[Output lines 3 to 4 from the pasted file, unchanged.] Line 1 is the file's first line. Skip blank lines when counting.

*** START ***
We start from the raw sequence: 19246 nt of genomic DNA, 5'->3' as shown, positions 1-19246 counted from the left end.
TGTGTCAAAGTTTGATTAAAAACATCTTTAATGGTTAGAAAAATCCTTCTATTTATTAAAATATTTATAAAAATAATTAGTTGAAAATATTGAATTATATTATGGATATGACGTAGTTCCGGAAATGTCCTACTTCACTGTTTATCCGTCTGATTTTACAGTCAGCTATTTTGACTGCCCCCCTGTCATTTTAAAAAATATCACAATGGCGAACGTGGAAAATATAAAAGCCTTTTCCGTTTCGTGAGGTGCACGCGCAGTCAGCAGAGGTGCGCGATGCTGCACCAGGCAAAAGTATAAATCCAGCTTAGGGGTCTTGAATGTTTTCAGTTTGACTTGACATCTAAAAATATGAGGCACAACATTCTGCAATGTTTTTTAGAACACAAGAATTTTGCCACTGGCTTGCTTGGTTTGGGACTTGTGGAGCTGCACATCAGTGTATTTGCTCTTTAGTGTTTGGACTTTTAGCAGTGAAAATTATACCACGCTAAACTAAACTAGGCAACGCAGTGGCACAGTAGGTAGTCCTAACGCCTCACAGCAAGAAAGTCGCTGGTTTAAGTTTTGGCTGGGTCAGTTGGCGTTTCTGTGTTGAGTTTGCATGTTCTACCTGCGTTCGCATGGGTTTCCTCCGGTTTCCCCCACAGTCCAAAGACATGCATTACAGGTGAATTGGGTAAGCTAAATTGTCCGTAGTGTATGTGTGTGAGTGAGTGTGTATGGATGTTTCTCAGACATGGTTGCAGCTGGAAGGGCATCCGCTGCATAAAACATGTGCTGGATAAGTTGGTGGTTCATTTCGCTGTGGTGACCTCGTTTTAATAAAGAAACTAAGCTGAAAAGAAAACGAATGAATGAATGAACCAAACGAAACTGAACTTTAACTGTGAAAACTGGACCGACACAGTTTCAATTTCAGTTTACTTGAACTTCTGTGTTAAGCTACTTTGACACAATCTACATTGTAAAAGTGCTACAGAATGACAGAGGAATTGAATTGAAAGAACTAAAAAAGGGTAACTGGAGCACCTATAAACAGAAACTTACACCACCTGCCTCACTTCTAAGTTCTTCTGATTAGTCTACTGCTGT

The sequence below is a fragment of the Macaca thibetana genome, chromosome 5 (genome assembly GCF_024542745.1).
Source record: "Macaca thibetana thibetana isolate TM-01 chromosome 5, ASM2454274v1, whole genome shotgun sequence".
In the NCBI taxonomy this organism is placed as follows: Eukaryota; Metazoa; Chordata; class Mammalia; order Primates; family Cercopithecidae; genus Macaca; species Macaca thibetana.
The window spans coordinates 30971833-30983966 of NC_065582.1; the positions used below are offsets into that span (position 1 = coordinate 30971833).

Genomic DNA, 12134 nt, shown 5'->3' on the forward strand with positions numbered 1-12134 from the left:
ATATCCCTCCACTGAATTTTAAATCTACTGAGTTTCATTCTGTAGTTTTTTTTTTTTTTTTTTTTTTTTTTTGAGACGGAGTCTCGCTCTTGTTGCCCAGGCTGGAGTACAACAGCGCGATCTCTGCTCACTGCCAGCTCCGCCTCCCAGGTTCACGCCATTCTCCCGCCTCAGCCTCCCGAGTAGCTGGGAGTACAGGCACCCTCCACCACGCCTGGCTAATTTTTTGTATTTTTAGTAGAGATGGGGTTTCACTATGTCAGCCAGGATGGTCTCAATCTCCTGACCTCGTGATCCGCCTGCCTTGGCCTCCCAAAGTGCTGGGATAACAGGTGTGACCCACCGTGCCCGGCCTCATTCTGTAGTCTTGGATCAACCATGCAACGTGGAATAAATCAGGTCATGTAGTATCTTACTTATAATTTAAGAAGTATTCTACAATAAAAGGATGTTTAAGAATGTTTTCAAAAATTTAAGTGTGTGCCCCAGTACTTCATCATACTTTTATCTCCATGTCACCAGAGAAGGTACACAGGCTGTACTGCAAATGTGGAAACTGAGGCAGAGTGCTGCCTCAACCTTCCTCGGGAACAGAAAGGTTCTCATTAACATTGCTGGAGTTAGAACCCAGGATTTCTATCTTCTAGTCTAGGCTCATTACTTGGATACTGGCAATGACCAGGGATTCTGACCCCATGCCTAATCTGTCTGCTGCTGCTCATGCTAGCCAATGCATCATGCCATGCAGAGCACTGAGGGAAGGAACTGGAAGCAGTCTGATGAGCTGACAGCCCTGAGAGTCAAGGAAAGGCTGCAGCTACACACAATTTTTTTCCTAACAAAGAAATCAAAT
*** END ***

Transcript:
The sequence below is a fragment of the Macaca thibetana genome, chromosome 5 (genome assembly GCF_024542745.1).
Source record: "Macaca thibetana thibetana isolate TM-01 chromosome 5, ASM2454274v1, whole genome shotgun sequence".